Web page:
Apply for Financial Aid at: www.fafsa.gov.
It is free to apply to Financial Aid. Make sure you are using the correct website.
Financial Aid is: Any Scholarship, Grant, Loan or Work Study Employment offered to help a student meet college expenses.
These expenses are defined by a set budget that consists of:
· -Tuition and Fees
· -Room & Board
· -Personal Expenses
Federal, State and College Aid is applied for on the FAFSA - Free Application for Federal Student Aid (Filed every year after January 1).
Apply for pin # for student and parent ahead of time at: http://pin.ed.gov/PINWebApp/pinindex.jsp
The FAFSA generates the NYS Tap form, which is sent to you if you list a NYS college on the FAFSA.
SAR: Student Aid Report is generated by the FAFSA. It will have instructions and will give you your information to verify. It also gives you your Effective Family Contribution (EFC). The information on the SAR is sent electronically to the colleges listed on the FAFSA.
Colleges make financial aid awards based on the college's budget, the Effective Family Contribution and other information on the Student Aid Report.
The college sends out a Financial Aid Award Letter* that lists the aid the student is eligible for and what else needs to be done in order to receive the aid. The award usually needs to be accepted by a deadline date.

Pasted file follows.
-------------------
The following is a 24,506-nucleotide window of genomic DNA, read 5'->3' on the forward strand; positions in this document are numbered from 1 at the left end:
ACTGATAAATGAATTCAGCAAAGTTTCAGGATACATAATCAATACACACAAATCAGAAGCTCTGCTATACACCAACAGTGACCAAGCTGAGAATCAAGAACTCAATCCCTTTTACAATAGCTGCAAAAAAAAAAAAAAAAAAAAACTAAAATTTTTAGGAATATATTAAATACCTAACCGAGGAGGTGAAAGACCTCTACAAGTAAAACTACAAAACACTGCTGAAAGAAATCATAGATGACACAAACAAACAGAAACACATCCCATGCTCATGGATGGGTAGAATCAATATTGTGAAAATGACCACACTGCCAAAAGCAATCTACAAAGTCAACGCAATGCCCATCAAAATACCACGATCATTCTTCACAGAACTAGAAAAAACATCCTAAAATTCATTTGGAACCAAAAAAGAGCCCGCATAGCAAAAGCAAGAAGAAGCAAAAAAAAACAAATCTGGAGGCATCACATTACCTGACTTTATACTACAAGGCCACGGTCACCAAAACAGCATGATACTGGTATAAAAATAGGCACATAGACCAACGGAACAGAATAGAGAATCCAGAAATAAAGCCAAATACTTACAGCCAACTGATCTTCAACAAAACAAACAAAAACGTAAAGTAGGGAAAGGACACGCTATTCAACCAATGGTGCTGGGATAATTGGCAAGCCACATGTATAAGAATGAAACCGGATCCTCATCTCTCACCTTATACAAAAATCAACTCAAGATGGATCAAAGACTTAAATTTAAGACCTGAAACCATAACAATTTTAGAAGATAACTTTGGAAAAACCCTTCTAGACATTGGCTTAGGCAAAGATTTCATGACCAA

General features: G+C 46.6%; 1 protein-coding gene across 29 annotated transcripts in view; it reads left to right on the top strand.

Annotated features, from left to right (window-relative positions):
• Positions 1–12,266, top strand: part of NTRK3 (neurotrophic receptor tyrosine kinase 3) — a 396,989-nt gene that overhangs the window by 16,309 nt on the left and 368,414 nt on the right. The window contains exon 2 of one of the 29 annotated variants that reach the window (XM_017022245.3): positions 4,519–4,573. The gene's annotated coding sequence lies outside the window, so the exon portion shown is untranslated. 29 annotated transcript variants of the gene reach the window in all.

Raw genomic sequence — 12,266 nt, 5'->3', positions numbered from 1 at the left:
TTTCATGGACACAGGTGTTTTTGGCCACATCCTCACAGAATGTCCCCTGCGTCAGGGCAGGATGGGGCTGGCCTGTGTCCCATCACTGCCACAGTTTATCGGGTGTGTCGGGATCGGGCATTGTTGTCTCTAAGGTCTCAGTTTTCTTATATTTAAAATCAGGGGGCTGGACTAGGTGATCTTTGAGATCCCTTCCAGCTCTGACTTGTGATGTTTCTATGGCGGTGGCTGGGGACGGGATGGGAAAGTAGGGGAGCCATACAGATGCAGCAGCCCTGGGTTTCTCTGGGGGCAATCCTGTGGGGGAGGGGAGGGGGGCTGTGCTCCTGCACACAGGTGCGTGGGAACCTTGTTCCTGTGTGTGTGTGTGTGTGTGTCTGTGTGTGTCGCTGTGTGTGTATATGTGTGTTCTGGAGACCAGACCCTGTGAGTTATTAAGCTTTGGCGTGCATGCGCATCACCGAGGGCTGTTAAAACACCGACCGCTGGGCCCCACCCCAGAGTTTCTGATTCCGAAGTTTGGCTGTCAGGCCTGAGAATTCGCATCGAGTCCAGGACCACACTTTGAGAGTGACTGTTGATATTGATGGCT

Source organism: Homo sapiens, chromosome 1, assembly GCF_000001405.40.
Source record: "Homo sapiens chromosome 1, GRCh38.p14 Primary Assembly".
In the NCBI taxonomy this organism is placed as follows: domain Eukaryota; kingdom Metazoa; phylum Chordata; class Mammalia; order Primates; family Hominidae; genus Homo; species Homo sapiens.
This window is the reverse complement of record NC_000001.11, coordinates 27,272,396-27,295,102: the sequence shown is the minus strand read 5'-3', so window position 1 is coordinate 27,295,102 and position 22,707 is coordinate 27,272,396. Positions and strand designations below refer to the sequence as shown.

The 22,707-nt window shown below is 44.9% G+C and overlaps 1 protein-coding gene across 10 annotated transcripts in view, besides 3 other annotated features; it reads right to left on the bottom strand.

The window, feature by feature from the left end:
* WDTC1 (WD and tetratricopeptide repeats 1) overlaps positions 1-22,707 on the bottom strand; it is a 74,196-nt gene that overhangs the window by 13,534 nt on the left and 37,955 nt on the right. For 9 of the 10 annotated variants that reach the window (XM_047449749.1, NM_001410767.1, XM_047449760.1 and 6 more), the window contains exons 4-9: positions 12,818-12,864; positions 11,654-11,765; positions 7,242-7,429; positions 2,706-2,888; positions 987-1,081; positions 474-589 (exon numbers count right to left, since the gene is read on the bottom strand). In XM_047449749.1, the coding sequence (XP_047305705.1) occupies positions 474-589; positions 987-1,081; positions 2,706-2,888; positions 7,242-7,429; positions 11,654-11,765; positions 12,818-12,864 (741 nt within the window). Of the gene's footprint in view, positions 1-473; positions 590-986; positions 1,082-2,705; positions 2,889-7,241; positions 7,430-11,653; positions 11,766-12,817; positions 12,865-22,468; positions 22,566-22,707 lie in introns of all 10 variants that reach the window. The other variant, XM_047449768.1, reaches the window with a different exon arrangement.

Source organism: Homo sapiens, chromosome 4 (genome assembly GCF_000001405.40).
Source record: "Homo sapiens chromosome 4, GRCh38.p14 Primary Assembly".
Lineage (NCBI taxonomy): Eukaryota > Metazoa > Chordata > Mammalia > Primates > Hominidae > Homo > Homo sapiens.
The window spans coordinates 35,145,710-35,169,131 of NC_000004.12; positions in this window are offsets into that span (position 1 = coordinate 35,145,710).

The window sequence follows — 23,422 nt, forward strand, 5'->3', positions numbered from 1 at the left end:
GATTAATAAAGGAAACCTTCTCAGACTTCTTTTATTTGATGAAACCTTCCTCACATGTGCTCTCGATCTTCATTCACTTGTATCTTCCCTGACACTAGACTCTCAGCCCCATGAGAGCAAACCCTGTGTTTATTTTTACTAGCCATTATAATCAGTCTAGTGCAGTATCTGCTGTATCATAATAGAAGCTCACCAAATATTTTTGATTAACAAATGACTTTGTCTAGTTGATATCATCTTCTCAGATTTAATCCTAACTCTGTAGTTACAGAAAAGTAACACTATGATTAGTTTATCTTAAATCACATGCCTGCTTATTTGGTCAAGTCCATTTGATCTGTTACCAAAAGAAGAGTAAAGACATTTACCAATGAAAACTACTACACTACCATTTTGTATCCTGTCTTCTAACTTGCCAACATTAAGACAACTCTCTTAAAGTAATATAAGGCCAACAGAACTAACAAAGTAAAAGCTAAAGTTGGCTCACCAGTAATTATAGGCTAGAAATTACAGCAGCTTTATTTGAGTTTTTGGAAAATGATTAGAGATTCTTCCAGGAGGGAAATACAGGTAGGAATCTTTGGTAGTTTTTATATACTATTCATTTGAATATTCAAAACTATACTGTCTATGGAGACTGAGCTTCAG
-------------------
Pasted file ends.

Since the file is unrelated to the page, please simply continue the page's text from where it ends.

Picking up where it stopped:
Other Forms: Ask the colleges you are applying to what other forms are required to apply for aid. Some colleges require their own financial aid form and additional documentation.
- Profile Form: Federal form required by some colleges. A fee is required to file this form. It gathers more in-depth financial information from the family (business information, separated/divorced documentation)
*Financial Aid Award Letters
When you are accepted to a college, the college will send an admission acceptance letter and a financial aid “award” letter that outlines the details of your financial aid. The financial aid award letter from each college will usually include a combination of different types of aid – grants, scholarships, loans and work-study – to help fill your financial “need.” The difference between the Cost of Attendance (COA) and the Effective Family Contribution (EFC) is the student’s “need.”
$ Annual College Cost of Attendance (COA) -
$ Expected Family Contribution (EFC) =
$ Your Financial Need
Components of a Financial Aid Award Letter from the college to help meet need are: Grants, Scholarships, Work-Study Employment and Loans.
Since the cost of attendance (the sum of tuition, fees, room and board, books, transportation, personal expenses) at every college is different, every award package you receive will be different and will include different amounts of aid.
Non-need based aid, often called “merit” aid, may also be included and may be awarded based on academic merit, special talent or group affiliation.
Award Letter Comparison Tool: http://hesc.ny.gov/compareawardletters
When you receive your award letter(s), evaluate them carefully, assessing the direct and indirect costs associated with attending each college. If any non-need aid is in one financial aid letter and not another, account for that when comparing letters. Check to see if grants and scholarships are renewable for more than one year and make sure you know the criteria needed for renewal.
Once you choose the college you will attend, follow the directions to accept its offer by the stated deadline. If you don’t, you may lose your aid. Also, notify the colleges you are declining of your decision to free up that aid for another student.